Overview:  Woody (Tom Hanks) has always been Andy’s favorite toy until the flashy Buzz Lightyear (Tim Allen) joins the ranks of Andy’s toys. Nettled by Buzz’s charisma with the other toys and the space toy’s belief that he is actually Buzz Lightyear and not an action figure, Woody tries to knock Buzz down a few notches…and ends up knocking him out a window instead. The two toys must then join forces to find their way back to Andy before he and his family move to their new house.
The Concept: 8/10
The living toy trope is hardly new, but this one uses toys that audiences recognize from their childhoods. Plus, I like how the characters actually look and act like toys, with each character being limited by their unique joints and construction. They’re not simply miniature people. Also, this movie places more of an emphasis on the imagination of the child playing with said toys and the character of that child (Andy loves his toys while Sid tortures his toys), which is very different from other living toy stories. It’s able to reinvent what could otherwise been quite cliche.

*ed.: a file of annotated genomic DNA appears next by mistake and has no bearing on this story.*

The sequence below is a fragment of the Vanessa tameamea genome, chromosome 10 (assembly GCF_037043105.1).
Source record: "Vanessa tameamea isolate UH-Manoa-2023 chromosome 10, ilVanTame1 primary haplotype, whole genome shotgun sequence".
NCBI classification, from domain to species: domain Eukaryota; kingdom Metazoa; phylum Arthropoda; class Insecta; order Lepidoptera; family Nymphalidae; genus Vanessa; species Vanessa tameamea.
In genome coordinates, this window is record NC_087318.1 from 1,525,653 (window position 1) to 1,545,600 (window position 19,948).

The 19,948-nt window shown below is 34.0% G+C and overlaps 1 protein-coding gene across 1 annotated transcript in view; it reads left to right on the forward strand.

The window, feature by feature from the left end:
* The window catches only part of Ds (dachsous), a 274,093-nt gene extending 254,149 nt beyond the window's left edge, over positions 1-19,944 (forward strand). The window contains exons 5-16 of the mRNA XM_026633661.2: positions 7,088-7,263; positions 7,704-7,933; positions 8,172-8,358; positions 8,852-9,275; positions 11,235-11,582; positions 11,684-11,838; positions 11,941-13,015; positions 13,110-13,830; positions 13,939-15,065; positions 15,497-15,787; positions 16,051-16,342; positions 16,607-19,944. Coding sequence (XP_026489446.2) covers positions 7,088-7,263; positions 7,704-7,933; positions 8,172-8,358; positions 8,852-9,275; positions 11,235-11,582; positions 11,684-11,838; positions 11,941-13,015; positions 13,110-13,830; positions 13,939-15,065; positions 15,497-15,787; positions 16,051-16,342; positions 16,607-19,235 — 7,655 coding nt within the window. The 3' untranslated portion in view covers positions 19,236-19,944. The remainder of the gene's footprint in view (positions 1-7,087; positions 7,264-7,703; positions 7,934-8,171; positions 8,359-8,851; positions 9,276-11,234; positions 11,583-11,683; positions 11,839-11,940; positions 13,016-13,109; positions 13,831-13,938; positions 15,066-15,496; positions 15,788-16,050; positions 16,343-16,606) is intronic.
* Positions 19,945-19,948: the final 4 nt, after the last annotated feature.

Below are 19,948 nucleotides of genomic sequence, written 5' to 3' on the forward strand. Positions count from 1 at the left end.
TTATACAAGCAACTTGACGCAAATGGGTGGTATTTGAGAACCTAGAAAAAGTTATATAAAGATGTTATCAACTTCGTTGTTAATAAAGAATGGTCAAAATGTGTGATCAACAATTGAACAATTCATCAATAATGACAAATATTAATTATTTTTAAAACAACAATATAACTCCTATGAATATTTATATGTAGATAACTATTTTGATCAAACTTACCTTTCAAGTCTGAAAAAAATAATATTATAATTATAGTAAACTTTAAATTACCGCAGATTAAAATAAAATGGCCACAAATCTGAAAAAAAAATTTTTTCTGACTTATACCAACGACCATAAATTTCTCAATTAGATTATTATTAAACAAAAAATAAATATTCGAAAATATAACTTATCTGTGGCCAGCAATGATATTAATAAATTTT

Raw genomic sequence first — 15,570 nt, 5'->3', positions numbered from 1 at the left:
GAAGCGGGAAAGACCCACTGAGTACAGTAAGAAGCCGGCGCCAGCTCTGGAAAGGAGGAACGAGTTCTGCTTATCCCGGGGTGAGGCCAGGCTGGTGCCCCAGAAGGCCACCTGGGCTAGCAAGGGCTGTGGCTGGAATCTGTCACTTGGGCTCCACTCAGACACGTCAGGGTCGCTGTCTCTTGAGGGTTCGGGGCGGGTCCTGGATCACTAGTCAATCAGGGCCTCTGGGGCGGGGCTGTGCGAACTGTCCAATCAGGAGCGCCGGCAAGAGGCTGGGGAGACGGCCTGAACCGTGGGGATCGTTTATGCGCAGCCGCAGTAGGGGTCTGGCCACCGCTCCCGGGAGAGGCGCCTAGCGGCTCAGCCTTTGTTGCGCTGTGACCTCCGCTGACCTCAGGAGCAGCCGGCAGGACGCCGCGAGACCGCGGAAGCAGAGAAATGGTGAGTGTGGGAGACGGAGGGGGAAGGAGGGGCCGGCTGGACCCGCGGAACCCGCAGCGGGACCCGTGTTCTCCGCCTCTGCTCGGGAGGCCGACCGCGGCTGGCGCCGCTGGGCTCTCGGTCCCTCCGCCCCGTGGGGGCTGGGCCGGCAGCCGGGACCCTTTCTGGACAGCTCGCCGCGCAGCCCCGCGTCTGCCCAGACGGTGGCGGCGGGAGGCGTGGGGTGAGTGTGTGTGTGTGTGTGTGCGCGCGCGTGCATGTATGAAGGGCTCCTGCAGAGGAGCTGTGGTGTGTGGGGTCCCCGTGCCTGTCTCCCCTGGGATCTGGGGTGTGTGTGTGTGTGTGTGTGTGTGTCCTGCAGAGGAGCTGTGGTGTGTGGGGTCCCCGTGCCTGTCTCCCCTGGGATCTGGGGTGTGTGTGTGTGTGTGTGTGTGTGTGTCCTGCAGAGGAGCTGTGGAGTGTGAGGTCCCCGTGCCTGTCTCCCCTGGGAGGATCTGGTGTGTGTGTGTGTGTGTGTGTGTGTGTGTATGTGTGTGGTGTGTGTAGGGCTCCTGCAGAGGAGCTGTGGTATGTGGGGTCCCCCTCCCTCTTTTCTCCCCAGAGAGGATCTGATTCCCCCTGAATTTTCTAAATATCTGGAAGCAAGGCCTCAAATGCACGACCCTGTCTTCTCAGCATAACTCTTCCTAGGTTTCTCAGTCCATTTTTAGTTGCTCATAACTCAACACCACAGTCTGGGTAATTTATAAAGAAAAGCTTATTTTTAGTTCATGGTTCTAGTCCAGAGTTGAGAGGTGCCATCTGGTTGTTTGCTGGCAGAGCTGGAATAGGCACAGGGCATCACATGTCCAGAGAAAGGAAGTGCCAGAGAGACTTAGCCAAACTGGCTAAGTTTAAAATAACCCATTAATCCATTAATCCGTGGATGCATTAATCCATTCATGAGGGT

The Characters: 10/10
Buzz and Woody are such layered, wonderful characters. Both have flaws and both have virtues, and by the end of the movie, you feel like you’ve always known them. The fact that Pixar took issues that only a toy would deal with and make us care so much about them is impressive. The side characters are all colorful and fun. I especially like Mister Potato Head. He’s not really a villain…but he kind of is at times…but we like him. Plus, his removable facial features are the source of many a hilarious gag that are still funny even though I’ve seen this movie a million times. Sid’s the only real “villain,” but the main source of conflict is Woody overcoming his jealously, which is a much more powerful driving force.
The Story: 7/10